Wednesday, April 12, 2006

Recent Annotations and Analysis on the Web

There are a number of recent articles on the web featuring game annotations and opening analysis that I thought I'd alert you to:

1) There has been lots of excellent coverage of the Topalov - Nisipeanu match, especially at ChessBase, which has recruited "ChessCafe Book of the Year" winner Mihail Marin to do its annotations (which offer a wonderful advertisement of his talents). Here are the four games from that match with links to at least two articles with annotations:

Game 4: Topalov - Nisipeanu (Sicilian Defense), 1-0
Mihail Marin at ChessBase, with excellent photo-report (or go right to the java version with notes).
Mikhail Golybev annotates, in Russian at ChessPro.

Game 3: Nisipeanu - Topalov (Sicilian, Najdorf), 1/2-1/2
Mihail Marin at ChessBase (also with java board)
Mikhail Golybev annotates, in Russian at ChessPro

Game 2: Topalov - Nisipeanu (Queen's Gambit, Orthodox), 1-0
Mihail Marin at ChessBase (also with java board)
Jose Luis Fernandez at InforChess in Spanish
Mikhail Golybev at ChessPro in Russian

Game 1: Nisipeanu - Topalov (Ruy Lopez / Spanish, Berlin Defense), 1/2-1/2
Mihail Marin at ChessBase (also with java board)
Mikhail Golybev at ChessPro in Russian

2) Tim Harding's Kibitzer #119 analyzes the Evans Gambit and looks at several very recent GM games in the critical lines while giving a review of Jan Pinski's recent Italian Game and Evans Gambit.

3) Derek Grimmell gives a positive review of Chess for Zebras, which I have discussed on these pages. If you have not yet gotten a copy, this thoughtful review may convince you it's worth nearly $30.

4) The premiere issue of The Underground Review is available online as a PDF. The work of Chess Underground blogger Petros Karagianis, it features an article by life master Brian Wall about GM Ivanchuk that analyzes some of his shorter wins; an interesting story and transcript of a Karagianis chess lecture; an essay on style in chess; and a personal essay of a "chess hobbyist." It also has quite a bit of chess-related art and photography, all with the same edginess as the prose, which should appeal to a hip college-age male readership.

5) Aronian - Anand, Amber Rapid 2006, annotated by Boris Schipkov. Excellent notes on a wild and wide open game. It begins 1. e4 e5 2. Bc4 Nf6 3. d3 Bc5 4. f4?! and features very sharp play by both sides ending in a draw.

6) Last week I annotated the game Spraggett-De La Villa, Dos Hermanas 2006. I find that there are some excellent notes on that game by FM Antonio Torrecillas at the InforChess site.

7) Also at InforChess you can find Nisipeanu - Prie, Montpellier 2006 annotated by Hector Leyva. It's a very recent and nice attacking game against the Scandinavian by Topalov's challenger.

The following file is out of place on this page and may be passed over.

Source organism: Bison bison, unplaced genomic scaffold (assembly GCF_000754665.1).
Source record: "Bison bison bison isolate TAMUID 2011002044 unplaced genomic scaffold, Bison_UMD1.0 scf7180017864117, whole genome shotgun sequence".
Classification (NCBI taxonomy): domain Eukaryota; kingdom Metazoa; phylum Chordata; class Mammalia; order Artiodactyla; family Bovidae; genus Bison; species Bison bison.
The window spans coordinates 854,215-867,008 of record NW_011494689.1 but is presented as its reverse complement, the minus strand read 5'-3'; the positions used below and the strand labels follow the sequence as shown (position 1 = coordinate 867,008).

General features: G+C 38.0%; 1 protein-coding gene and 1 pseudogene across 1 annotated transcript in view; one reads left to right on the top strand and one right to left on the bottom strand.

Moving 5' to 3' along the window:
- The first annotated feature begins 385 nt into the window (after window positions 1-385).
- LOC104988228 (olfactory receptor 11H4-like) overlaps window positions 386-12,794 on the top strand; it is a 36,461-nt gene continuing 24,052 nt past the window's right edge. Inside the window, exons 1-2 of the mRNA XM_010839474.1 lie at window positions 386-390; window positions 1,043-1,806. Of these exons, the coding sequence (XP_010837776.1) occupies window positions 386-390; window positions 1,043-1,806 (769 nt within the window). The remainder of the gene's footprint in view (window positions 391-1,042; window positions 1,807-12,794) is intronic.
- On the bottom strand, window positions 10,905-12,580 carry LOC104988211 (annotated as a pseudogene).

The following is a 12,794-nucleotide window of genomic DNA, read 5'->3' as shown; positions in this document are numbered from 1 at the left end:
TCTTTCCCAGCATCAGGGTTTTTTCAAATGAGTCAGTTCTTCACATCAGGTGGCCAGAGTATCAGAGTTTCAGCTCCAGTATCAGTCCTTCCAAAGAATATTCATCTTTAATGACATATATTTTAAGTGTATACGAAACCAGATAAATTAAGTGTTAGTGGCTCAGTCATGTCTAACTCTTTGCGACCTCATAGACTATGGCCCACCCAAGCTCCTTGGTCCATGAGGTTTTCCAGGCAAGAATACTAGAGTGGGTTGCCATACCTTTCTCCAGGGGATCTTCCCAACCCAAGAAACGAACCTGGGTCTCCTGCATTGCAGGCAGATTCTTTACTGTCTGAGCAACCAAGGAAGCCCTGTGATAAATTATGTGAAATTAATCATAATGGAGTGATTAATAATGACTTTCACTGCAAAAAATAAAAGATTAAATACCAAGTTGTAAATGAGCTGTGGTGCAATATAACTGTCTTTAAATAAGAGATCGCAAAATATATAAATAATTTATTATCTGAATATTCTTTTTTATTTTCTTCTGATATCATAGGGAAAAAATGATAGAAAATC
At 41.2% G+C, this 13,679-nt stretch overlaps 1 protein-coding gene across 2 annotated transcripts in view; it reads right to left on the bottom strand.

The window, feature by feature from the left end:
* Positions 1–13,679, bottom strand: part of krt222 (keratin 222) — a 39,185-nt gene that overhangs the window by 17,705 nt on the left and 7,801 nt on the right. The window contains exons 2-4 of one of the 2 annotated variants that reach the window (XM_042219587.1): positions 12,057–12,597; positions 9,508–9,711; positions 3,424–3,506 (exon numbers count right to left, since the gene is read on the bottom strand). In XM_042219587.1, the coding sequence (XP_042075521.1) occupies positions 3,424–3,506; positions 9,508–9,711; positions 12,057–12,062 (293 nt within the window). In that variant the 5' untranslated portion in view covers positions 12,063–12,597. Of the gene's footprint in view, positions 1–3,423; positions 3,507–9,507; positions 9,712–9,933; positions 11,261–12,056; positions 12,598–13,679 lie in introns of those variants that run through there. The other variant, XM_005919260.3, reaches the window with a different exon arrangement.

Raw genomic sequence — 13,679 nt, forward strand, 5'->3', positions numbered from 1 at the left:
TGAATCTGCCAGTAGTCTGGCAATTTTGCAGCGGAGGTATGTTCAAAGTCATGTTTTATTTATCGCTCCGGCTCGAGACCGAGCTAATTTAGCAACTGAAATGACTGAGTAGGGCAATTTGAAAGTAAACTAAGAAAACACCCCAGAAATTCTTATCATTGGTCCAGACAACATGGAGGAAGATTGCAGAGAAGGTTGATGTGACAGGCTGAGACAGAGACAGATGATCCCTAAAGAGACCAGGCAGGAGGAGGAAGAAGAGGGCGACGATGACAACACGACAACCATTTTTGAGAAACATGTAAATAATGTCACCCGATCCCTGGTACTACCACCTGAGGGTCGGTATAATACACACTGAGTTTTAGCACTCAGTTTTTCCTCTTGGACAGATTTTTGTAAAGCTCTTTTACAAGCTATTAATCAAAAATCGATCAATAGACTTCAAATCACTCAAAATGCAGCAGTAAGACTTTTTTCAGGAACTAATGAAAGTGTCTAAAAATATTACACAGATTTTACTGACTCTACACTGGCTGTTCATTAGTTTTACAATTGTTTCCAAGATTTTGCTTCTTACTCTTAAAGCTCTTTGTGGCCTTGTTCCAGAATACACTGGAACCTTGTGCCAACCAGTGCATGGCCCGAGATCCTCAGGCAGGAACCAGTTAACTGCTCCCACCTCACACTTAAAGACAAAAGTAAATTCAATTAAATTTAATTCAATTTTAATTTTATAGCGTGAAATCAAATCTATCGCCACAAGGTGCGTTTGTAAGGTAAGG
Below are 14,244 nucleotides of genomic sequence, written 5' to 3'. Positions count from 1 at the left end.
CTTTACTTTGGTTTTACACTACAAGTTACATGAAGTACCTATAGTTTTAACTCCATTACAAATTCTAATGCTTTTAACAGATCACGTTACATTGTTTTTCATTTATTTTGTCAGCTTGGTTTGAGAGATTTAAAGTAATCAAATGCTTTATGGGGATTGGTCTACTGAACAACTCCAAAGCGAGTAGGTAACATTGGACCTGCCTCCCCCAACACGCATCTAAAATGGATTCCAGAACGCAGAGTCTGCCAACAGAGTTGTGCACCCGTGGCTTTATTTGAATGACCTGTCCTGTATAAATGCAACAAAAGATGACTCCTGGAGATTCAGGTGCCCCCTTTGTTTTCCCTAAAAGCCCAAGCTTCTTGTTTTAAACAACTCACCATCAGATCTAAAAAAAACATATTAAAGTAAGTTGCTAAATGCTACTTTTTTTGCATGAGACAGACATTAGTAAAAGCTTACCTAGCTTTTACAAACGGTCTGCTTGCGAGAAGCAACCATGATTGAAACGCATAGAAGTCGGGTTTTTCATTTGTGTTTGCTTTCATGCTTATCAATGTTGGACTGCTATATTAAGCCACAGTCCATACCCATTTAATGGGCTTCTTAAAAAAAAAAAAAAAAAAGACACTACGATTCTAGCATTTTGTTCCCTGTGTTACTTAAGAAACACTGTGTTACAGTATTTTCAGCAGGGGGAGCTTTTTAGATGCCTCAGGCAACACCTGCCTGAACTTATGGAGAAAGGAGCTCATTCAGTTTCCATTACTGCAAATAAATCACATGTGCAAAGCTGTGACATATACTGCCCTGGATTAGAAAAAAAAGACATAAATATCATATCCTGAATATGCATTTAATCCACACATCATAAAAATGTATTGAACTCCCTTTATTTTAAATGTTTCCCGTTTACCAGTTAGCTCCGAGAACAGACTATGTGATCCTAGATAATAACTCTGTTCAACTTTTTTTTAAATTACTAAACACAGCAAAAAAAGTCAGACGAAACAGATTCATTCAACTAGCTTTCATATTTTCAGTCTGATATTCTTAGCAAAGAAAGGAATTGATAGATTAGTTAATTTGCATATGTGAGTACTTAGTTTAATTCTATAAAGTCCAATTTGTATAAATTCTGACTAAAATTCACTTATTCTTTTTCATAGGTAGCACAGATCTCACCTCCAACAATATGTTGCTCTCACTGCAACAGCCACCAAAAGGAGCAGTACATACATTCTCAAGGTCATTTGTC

8) In his Washington Post column of two weeks ago, Lubomir Kavalek annotated the excellent game Najer-Shirov, Siberia 2006, which featured a great tactical win for Black in the Rubinstein Variation of the Four Knights. This past Monday's column featured some great games by Pawel Blehm, first board for University of Maryland Baltimore County from the recent College Team competition. The first features an attack as White against the Scandinavian that may be better than Nisipeanu's above. I hate playing against the Scandinavian and am always glad to see it get crushed like this.



Blogger Patrick said...

I hate playing against the Scandinavian
I find this very encouraging.
Besides, both of those attacks were against the Qa5 variation which nobody plays anymore anyway.
Thanks for the digest of links.

Wed Apr 12, 10:10:00 PM EDT  
Blogger Icepick said...

Small correction: GM Silvio Danilov is Topalov's manager. Other than the recently completed match, I don't think Topalov and Nisipeanu have any working relationship.

Thu Apr 13, 02:19:00 PM EDT  
Blogger Michael Goeller said...

Icepick -- I am not responsible for errors in other people's stuff. I just link to it. :-)

As for the Qa5 -- I actually see it the most myself, though most people seem to want to play the Portuguese, but then I play 3.Nf3! and generally force their hand toward Qxd5 and Qa5.

Thu Apr 13, 03:25:00 PM EDT  
Blogger Icepick said...

Okay! I would have emailed but I didn't see that the address was in your profile until this morning. Anyway, it was a small thing. It's not like you got the ratings list wrong. (FIDE, I'm looking at YOU!)

Fri Apr 14, 11:06:00 AM EDT  
Blogger Michael Goeller said...

Icepick -- I still don't know the specific "error" you're referencing. Perhaps you misinterpret where I refer to N. as the recent "Topalov challenger" to mean that he has a "working relationship" with the champ rather than just that he has recently played him a challenge match.... In any event, I now think the error is your own.... I think I will post another piece of reader mail I received recently that amused me.... :-)

Fri Apr 14, 12:12:00 PM EDT  
Blogger Icepick said...

'S okay, Michael. It's almost certainly me who is confused. I've been playing a lot of variants lately, and I'm getting mixed up about all sorts of things. A recent game of mine went

White: NN
Black: Icepick
2 6 r

1. c3?! Nf6
2. e3?? Ne4
3. d3 ...

Other moves also lose. For example, if 3. f3 Nxd2# wins.

3. ... Nxf2#

And at this point, I was stunned when my opponent, whose King HADN'T disappeared in a cloud of nuclear ash, calmly played 4. Kxf2. It took me about about 40 seconds to figure out what was going on. We weren't playing Atomic Chess, as I had thought, we were playing Losers Chess! Fortunately, I recovered my wits (such as they are) and went on to win. I'm just glad that didn't happen in a regular game of Chess....

So yes, I'm deeply confused and I apologize for any inconvenience.

Yours etc.,
Marcel Duchamp

Mon Apr 17, 03:55:00 PM EDT  

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